Amyotrophic Lateral Sclerosis (ALS)


 Article Topic: Amyotrophic Lateral Sclerosis (ALS)

Author: Boshra Alajarma

Keywords: Neurons, Frontotemporal Dementia, Free Radicals, Motor Muscle

Scientific Editor: Marah Bassam Akhdar

Linguistic Editor: Noor AlOsta


This disease has many names, such as; Lou Gehrig’s disease, Motor Neuron  Disease (MND) and Charcot disease. Amyotrophic Lateral Sclerosis (ALS) is a set of rare neurological diseases that mainly affects the neurons responsible for controlling voluntary muscle movement such as the muscles responsible for chewing food, speaking and walking.

This disease is progressive. Motor neuron loss continues until the ability to eat, speak, move, and breathe is lost. Most people with ALS die within 3 to 5 years from when the first symptom appears, because of respiratory failure. However, only about 10 percent of people with ALS survive for 10 or more years[1]. ALS results from the death of lower motor neurons in the spinal cord and brain stem as well as upper motor neurons (Betz cells) in the motor cortex[7].

Although the primary symptoms of ALS are associated with motor dysfunction as muscle weakness, spasticity and dysphagia, up to 50% of patients develop cognitive and/or behavioral impairment, and 13% of patients present with concomitant behavioral variant frontotemporal dementia (FTD) during the course of the disease[2].


ALS is the most common motor neuron disease in adults and the third most common neurodegenerative disease[3]. The number of new cases a year in Europe is 2.6 people per 100,000 with the number of affected people being 7-9 per 100,000. In the United States in 2015,there were 5.2 people per 100,000 diagnosed with ALS. In Addition, it was higher in white people, males, and those over 60 years of age[5]. Also, there are differences in the genetics of ALS between different ethnic groups. The most common ALS gene in Europe is C9orf72, then  SOD1, TARDBP, and FUS. However, the most common ALS gene in Asia is SOD1, followed by FUS, C9orf72, and TARDBP[6].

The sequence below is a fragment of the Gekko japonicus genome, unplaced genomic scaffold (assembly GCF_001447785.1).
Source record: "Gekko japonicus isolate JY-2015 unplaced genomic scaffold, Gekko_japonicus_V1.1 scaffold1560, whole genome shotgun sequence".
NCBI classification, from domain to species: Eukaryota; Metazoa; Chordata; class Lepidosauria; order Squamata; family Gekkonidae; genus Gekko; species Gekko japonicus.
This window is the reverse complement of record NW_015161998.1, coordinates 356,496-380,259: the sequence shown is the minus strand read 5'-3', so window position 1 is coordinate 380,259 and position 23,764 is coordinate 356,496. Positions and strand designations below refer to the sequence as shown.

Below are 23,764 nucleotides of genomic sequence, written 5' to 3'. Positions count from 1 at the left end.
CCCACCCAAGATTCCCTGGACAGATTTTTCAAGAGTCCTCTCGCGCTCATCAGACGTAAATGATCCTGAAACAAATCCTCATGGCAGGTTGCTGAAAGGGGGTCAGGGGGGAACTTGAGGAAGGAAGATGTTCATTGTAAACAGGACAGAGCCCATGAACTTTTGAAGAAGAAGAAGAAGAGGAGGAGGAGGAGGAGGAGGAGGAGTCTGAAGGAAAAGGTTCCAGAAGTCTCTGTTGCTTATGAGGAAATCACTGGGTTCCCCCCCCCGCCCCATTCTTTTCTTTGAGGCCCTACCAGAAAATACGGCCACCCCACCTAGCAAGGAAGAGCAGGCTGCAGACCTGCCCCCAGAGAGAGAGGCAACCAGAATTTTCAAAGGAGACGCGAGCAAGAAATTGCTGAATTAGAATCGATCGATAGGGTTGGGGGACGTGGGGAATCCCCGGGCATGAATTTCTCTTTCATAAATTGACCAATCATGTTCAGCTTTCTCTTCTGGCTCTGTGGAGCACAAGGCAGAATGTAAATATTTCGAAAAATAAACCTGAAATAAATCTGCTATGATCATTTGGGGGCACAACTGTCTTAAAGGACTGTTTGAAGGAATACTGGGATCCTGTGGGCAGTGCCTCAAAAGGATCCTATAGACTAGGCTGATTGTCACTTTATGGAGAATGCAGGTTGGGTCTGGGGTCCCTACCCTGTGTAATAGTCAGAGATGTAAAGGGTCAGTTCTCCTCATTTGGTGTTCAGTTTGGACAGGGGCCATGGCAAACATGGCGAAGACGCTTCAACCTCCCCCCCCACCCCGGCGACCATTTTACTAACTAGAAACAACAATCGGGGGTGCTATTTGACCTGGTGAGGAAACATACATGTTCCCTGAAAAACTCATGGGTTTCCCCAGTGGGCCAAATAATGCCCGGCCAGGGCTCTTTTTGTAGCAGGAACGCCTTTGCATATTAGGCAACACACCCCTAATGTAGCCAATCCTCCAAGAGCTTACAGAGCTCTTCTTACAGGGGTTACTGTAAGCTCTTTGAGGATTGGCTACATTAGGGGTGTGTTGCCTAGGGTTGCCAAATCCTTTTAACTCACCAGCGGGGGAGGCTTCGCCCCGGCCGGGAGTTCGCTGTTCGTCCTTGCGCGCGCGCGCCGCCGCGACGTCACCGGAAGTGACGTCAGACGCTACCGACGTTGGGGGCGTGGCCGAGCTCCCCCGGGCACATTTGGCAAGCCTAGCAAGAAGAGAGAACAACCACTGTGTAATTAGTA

Most cases of ALS are sporadic and about 10% of the cases are familial, mostly with autosomal dominant inheritance. Familial diseases begin earlier in life than sporadic diseases. However, once the symptoms appear, the clinical course is similar in both forms[7]. The basic feature of ALS is the death of both upper motor neurons located in the motor cortex of the brain and lower motor neurons located in the brainstem and spinal cord. In people who suffer from ALS with frontotemporal dementia, neurons throughout the frontal and temporal lobes of the brain die. The pathological hallmark of ALS is the presence of inclusion bodies, which are abnormal aggregations of bunina bodies (proteins in the cytoplasm of motor neurons) [14].

Scientists have identified 25 genes to be associated with Amyotrophic Lateral Sclerosis (ALS). The pathogenic mutation in the C9orf72 gene is a hexanucleotide repeat expansion [GGGGCC]. The C9orf72 gene is the most commonly associated gene with ALS, accounting for 40% of familial ALS  and 7% of sporadic ALS cases[8].

Superoxide Dismutase Gene (SOD1) on chromosome 21 was the first identified genetic cause of ALS and accounts for about 20% of the familial forms. These mutations are thought to generate abnormal misfolded forms of the SOD1 protein which may trigger the unfolded protein response and cause apoptotic death of neurons[7]. Superoxide Dismutase (SOD1) enzyme is a powerful antioxidant that protects the body from damage caused by superoxide, which is a toxic free radical generated in the mitochondria. During normal metabolism, cells generate free radicals which are highly reactive molecules, those free radicals can cause damage to the DNA and proteins within cells. To date, over 110 different mutations in SOD1 have been linked with the disorder, some of which as H46R have a very long clinical course, while others such as A4V are exceptionally aggressive. When the defenses against oxidative stress fail, apoptosis is upregulated. Moreover, up to 180 different mutations in SOD1 gene are known to cause familial ALS[9].

TARDBP, which codes for TAR DNA-binding protein (TDP-43), was found to be associated with 1–5% of familial ALS and less than 1% of sporadic ALS[10].

Summary of genes linked to Amyotrophic Lateral Sclerosis (ALS)

Table1: Summary of genes linked to Amyotrophic Lateral Sclerosis (ALS)[15].

Environmental Factors

Environmental factors play a role in the development of ALS where no family history of the disease is present, those represent around 90% of cases.The main causative factor may be head injury. A review conducted in 2015 found that moderate to severe traumatic brain injury is a risk factor for ALS, but whether mild traumatic brain injury increases rates is still unclear[11].

Several studies identified sports as soccer and american football to be risk factors of ALS. However, this study was based on small sample size of ALS cases[12]. Moreover,a 2011 meta-analysis concluded that smoking increases the risk of ALS. Among smokers, the younger they started smoking, the higher the risk of ALS was found to be. However, neither the duration of years of smoking nor the number of cigarettes smoked per day affected their risk of developing ALS[13].















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